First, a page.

When a Theistic Satanist adopts the trappings of polytheism and performs ritual in a circle with quarters and Pagan deities, they certainly have a pretty good argument for being Pagan. Vera makes a telling point on her website, writing about how fast most Pagans instantly distance themselves from anyone using the moniker of “Satanist.” She could be describing me here. I don’t understand why anyone who thinks of themselves as Pagan would want to also call themselves a Satanist, but that’s my personal bias. If there can be Christo-Pagans, it’s hard to argue that there can’t be Satanic Pagans.
Despite my personal prejudices, there are a lot of Theistic Satanists who are nearly indistinguishable from Modern Pagans. Years ago I came across a website advocating the worship of Hecate and Kali as “dark gods.” The owners of the website described themselves as Satanists, even though the words Satan, Lucifer, and The Devil were missing from their site. If I had only been taking a cursory glance through their online pages I would have probably said they were Pagans, though a little darker than most of the Pagans I know. So if someone worships dark gods, has a religious practice that I recognize, respects the natural world, and is willing to accept my spiritual beliefs as valid then yeah, most certainly I would say that you could be a Theistic Satanist and a Pagan at the same time. Who am I to judge? In such cases the question isn’t really “are Satanists Pagans?” it’s more akin to “Can Satanists also be Pagans?” which I would answer in the affirmative. I admit that the need to use both titles confuses me, but what the hell? I actually know some Theistic Satanists who fall along these lines and like them.
The most well known Satanist of Modern Times was undoubtedly Anton LaVey. Anton LaVey’s Church of Satan was the first openly Satanic organization, and one that would be hard to categorize as Pagan. LaVey’s brand of Satanism was always more of a libertine philosophy than an actual religion, and his Satan more a symbol than a figure of worship. Since many of LaVey’s “public services” used language that implied worship of Satan as an actual deity, this fact has sometimes gotten lost. The church founded by LaVey is still in existence, though one could be a LaVeyan Satanist and not be an official member. When it comes to the Pagan Question and LaVey style Satanism I’ll let Church of Satan High Priest Peter Gilmore answer it:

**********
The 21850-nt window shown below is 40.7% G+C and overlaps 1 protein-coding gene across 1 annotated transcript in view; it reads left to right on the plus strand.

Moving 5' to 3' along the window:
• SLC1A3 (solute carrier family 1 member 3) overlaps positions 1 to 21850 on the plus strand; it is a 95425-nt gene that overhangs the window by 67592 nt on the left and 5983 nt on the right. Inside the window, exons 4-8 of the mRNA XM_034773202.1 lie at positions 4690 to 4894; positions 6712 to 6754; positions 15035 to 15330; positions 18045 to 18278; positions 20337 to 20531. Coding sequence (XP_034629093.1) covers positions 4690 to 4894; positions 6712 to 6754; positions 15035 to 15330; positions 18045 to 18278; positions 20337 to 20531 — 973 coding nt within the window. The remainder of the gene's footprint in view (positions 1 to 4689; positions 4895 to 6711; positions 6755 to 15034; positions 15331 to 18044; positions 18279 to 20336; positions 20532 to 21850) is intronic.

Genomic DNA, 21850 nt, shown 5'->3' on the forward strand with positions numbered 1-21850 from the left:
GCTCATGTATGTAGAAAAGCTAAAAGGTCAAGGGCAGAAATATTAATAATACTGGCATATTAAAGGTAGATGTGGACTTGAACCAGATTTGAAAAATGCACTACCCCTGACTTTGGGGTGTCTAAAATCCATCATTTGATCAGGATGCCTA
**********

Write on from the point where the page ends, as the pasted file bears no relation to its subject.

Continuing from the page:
Satanism begins with atheism. We begin with the universe and say, “It’s indifferent. There’s no God, there’s no Devil. No one cares!” So you then have to make a decision that places yourself at the center of your own subjective universe, because of course we can’t have any kind of objective contact with everything that exists. That’s rather arrogant and delusional, people who try to put things that way. So by making yourself the primary value in your life, you’re your own God. By being your own God, you are comfortable about making your own decisions about what to value. What’s positive to you, is good. What harms you, is evil. You extend it to things that you cherish and the people that you cherish. So it’s actually very easy to see that it’s a self-centered philosophy.
I think that sort of philosophy would be hard to define as Pagan.
Out of all the various groups labeling themselves as Satanic, I’ve always found The Temple of Set the most interesting. The Temple of Set began as a splinter group within LaVey’s Church of Satan. There were many reasons for the split, but one of the major ones was philosophical, Setians found LaVey’s Satan too symbolic. The Satan of the Temple of Set is a version of the Egyptian god Set (or Seth), though there are some within the Temple who see him more as an abstract than a traditional deity. Founded by Michael Aquino in 1975, The Temple of Set has a strong history of magickal practice to go along with its version of Satanism.
Before starting work on this piece, if you had asked me what Satanic group shares the most in common with Modern Pagans, I probably would have said the Temple of Set. There are practices and procedures there drawn from Crowley and other ceremonial magicians that played a large part in the Pagan Revival. Of course there’s also Set himself, and when honored as a deity it’s easy to see parallels to Modern Paganism. (There are also parts of the Temple of Set I dislike, such as Aquino’s interest in the Nazi SS, but I digress.) Aquino shrugs off most comparisons to Modern Paganism, and seems to hold Pagans in just as much contempt as he does other religious practitioners:
All conventional religions, including the pagan ones, are simply a variation on the theme of reunion and submergence of the self within the natural universe. So from our point of view, it really makes no differs weather you praying to a father God or to a mother goddess-or to an entire gaggle of gods and goddesses! You are still wishing for their acceptance. You are waiting for them to put their arms around you and say: “you belong. You are part of us. You can relax. We will take care of you. We approve of you. We endorse you . . . . ” The Satanist, or black magician, does not seek that kind of submergence of the self. We do not seek too have our decisions and our morality approved or validated by any higher God or being. We take responsibility unto ourselves.
So to answer the original question, yes some Satanists might also be Pagans, but we would be wise not to generalize. Satanism is a complex movement with various groups and practitioners. There’s common ground there between some of them and many Modern Pagans, and also profound disagreements. With no accepted definition of Modern Pagan it’s hard to tell anyone they aren’t entitled to use the word. If a Satanist also thinks of themselves as a Pagan (capitol P) they very well might be.
*Vera’s website and blogs are a treasure trove of information relating to Theistic Satanism, and other forms of Satanism outside of that sphere. I recommend her definition of Satanism which can be found here. If you want to read more about Modern Satanism, you want to start with her stuff.